With the rising popularity of smartphones amongst general consumers, manufacturers are pulling out all the stops by flooding the market with a myriad of "smart" products. To that end, Asus introduces the latest iteration of their smartphone genre, the P526 Pegasus. Though sharing a name that's similar to the Asus P525, the newer P526 is not touted as its direct successor. Join us as we go through the details of the P526 to discover its new propositions.
Thus, it is of no surprise that smartphones today are greatly preferred by consumers with mobile Internet and information organizing needs. Asus' latest answer arrives in the form of the new P526 with GPS capability. In charge of interpreting signals between GPS satellites and the handset in GPS mode is a Star III GPS microcontroller from SiRF Technology which, as we quickly discovered, provided accurate directions and quick satellite fix during our field tests with Mapking navigation software. Worth noting is that although the Asus P526 comes with GPS capability, navigation software is not provided. Anyone looking to utilize the P526 for navigation purposes will have to purchase and install navigation software on their own. The good news is that the P526 comes preloaded with the new Windows Mobile 6.0 operating system.
The lack of navigation software might not be much when one considers the P526 does not come with Wi-Fi connectivity and 3G support but only Bluetooth and EDGE. This tells us two things: the P526 is a stripped-out Pocket PC Phone designed for budget conscious consumers and that it's meant for basic, sporadic Internet usages.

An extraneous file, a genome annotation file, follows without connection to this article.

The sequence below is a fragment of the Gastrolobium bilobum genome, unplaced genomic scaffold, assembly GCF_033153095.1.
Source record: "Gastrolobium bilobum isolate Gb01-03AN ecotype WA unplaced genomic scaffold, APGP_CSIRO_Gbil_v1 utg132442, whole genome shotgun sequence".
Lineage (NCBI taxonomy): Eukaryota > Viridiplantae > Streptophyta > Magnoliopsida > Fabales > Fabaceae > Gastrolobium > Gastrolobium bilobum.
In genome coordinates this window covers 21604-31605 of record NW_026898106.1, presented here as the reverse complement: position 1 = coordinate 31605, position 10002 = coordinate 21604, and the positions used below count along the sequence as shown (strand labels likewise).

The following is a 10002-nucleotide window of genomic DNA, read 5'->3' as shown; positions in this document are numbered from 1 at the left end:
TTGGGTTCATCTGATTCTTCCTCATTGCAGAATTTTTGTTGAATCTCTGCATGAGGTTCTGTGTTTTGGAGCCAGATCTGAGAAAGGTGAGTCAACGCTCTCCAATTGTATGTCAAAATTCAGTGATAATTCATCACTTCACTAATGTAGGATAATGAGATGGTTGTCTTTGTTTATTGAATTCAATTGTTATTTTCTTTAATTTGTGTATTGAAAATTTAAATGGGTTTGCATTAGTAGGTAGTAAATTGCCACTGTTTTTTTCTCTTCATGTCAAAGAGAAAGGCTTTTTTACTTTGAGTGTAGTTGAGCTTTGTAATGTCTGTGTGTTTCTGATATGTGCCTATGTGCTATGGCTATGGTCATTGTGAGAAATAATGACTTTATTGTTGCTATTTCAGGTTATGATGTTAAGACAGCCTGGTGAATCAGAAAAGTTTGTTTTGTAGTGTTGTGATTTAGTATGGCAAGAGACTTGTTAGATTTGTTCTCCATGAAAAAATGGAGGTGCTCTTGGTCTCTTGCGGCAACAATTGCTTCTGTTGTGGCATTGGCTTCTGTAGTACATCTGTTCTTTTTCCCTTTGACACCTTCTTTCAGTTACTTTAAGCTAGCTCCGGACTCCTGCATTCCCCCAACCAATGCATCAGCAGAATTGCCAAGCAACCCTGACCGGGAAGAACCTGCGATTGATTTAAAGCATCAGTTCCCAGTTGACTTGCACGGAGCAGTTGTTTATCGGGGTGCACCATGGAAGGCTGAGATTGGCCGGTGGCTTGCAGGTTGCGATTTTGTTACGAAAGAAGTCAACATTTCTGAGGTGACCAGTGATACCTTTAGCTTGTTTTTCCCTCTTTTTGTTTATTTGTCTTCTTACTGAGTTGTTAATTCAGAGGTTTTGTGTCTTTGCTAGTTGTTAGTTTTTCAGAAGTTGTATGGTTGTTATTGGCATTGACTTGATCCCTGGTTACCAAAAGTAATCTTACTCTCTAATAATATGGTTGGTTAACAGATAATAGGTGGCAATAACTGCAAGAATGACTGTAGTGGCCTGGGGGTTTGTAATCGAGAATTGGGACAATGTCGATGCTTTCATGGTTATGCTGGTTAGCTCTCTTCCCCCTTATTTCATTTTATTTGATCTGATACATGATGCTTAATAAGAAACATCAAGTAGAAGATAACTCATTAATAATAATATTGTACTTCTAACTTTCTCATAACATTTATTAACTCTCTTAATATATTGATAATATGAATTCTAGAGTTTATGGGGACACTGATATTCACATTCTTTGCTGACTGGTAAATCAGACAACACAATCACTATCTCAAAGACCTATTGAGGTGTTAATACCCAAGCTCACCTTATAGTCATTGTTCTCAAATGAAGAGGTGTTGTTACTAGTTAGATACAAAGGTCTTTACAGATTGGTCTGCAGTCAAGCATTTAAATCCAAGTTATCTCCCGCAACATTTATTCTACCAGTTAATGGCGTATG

Ironically, even with a newer and more robust Windows Mobile 6.0, the P526 only has a 200MHz TI OMAP850 processor, which pales in comparison against the P525’s 416MHz Intel XScale variant. The slower processing power quickly became apparent when overall responsiveness started waning as a result of multiple applications running in the background simultaneously.
Looking beyond its shortcomings, the P526 does have a few redeeming features. For one, it's lightweight and comes with a plain but aesthetically pleasing design. Following that, the P526 offers three set of inputs from its scroll wheel, number pad with T9, and stylus (touchscreen). There's even a "Hold" button to prevent accidental dialing. Screen is impressively clear and easy on the eye, though a slight hitch would be frequent short lapses in registering inputs from stylus. Also impressive was its fairly lengthy battery life that lasted nearly three days with moderate use of GPS.
GPS phones are slowly gaining a foothold in the cellular market, but light ones such as the P526 are still rare. Sadly, with the lack of both Wi-Fi and 3G, the P526 won't be winning the hearts of many just yet, which is just as well considering it is aimed at a different consumer group from that of Wi-Fi enabled smartphones such as the Asus P525. So, the price of the Asus P526? Well, an affordable SGD$898 (~USD$530).